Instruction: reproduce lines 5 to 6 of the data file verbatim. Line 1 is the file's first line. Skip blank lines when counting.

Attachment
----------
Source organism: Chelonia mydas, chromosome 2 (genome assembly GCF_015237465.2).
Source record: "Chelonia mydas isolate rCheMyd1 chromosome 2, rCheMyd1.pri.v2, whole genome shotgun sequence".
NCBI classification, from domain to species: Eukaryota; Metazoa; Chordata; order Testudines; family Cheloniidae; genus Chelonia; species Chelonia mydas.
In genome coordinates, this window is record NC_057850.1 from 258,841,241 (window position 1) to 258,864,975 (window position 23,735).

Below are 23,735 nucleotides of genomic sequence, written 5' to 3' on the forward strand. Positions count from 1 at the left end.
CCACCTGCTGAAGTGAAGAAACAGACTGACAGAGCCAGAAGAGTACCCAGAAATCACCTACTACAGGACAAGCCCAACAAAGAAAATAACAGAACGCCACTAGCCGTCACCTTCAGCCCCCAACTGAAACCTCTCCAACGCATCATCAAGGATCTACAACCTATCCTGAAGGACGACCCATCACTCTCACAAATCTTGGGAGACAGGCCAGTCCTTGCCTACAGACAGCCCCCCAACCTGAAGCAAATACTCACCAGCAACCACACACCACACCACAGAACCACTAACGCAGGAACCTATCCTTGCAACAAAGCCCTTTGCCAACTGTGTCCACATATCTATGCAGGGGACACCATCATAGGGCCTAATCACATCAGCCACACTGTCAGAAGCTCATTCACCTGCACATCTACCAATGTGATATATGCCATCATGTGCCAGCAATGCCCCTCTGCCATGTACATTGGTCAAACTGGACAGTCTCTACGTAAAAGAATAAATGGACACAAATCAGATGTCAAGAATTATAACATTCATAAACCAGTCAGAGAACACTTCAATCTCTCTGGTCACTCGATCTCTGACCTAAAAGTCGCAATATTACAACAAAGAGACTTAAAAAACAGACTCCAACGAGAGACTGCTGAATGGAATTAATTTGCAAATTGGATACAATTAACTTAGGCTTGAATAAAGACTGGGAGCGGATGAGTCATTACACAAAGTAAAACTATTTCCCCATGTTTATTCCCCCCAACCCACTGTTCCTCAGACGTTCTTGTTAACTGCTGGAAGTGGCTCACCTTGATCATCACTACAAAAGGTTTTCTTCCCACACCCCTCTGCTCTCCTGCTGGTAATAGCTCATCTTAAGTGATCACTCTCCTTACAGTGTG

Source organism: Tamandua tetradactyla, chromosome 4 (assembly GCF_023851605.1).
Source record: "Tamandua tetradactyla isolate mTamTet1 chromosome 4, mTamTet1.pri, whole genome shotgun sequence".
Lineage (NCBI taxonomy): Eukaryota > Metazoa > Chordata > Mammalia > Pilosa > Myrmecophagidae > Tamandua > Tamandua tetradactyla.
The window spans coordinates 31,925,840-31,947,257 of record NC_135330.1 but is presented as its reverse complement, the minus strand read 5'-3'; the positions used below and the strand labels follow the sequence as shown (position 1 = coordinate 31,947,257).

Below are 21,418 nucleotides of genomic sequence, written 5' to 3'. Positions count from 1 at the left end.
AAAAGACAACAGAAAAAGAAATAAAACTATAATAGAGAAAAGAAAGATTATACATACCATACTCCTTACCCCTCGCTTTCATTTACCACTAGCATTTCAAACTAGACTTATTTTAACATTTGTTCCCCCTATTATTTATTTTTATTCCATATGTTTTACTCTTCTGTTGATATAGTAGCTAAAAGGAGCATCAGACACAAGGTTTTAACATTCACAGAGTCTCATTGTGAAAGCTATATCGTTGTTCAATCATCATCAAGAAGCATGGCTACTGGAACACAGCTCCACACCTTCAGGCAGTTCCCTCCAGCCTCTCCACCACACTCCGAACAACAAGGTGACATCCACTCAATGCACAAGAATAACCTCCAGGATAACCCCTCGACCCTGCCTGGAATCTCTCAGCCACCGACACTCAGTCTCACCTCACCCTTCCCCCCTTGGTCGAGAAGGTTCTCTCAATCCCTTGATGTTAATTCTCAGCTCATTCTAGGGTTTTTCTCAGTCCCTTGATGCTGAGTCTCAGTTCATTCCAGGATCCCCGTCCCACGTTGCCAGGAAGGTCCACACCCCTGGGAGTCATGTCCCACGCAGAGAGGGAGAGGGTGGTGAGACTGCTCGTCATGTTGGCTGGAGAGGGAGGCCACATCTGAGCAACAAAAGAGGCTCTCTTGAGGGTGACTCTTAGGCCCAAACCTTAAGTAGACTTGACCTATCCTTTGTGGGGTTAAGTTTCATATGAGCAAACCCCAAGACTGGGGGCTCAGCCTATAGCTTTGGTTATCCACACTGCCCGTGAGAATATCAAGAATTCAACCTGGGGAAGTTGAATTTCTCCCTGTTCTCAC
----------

Below are 23,735 nucleotides of genomic sequence, written 5' to 3' on the forward strand. Positions count from 1 at the left end.
CCACCTGCTGAAGTGAAGAAACAGACTGACAGAGCCAGAAGAGTACCCAGAAATCACCTACTACAGGACAAGCCCAACAAAGAAAATAACAGAACGCCACTAGCCGTCACCTTCAGCCCCCAACTGAAACCTCTCCAACGCATCATCAAGGATCTACAACCTATCCTGAAGGACGACCCATCACTCTCACAAATCTTGGGAGACAGGCCAGTCCTTGCCTACAGACAGCCCCCCAACCTGAAGCAAATACTCACCAGCAACCACACACCACACCACAGAACCACTAACGCAGGAACCTATCCTTGCAACAAAGCCCTTTGCCAACTGTGTCCACATATCTATGCAGGGGACACCATCATAGGGCCTAATCACATCAGCCACACTGTCAGAAGCTCATTCACCTGCACATCTACCAATGTGATATATGCCATCATGTGCCAGCAATGCCCCTCTGCCATGTACATTGGTCAAACTGGACAGTCTCTACGTAAAAGAATAAATGGACACAAATCAGATGTCAAGAATTATAACATTCATAAACCAGTCAGAGAACACTTCAATCTCTCTGGTCACTCGATCTCTGACCTAAAAGTCGCAATATTACAACAAAGAGACTTAAAAAACAGACTCCAACGAGAGACTGCTGAATGGAATTAATTTGCAAATTGGATACAATTAACTTAGGCTTGAATAAAGACTGGGAGCGGATGAGTCATTACACAAAGTAAAACTATTTCCCCATGTTTATTCCCCCCAACCCACTGTTCCTCAGACGTTCTTGTTAACTGCTGGAAGTGGCTCACCTTGATCATCACTACAAAAGGTTTTCTTCCCACACCCCTCTGCTCTCCTGCTGGTAATAGCTCATCTTAAGTGATCACTCTCCTTACAGTGTG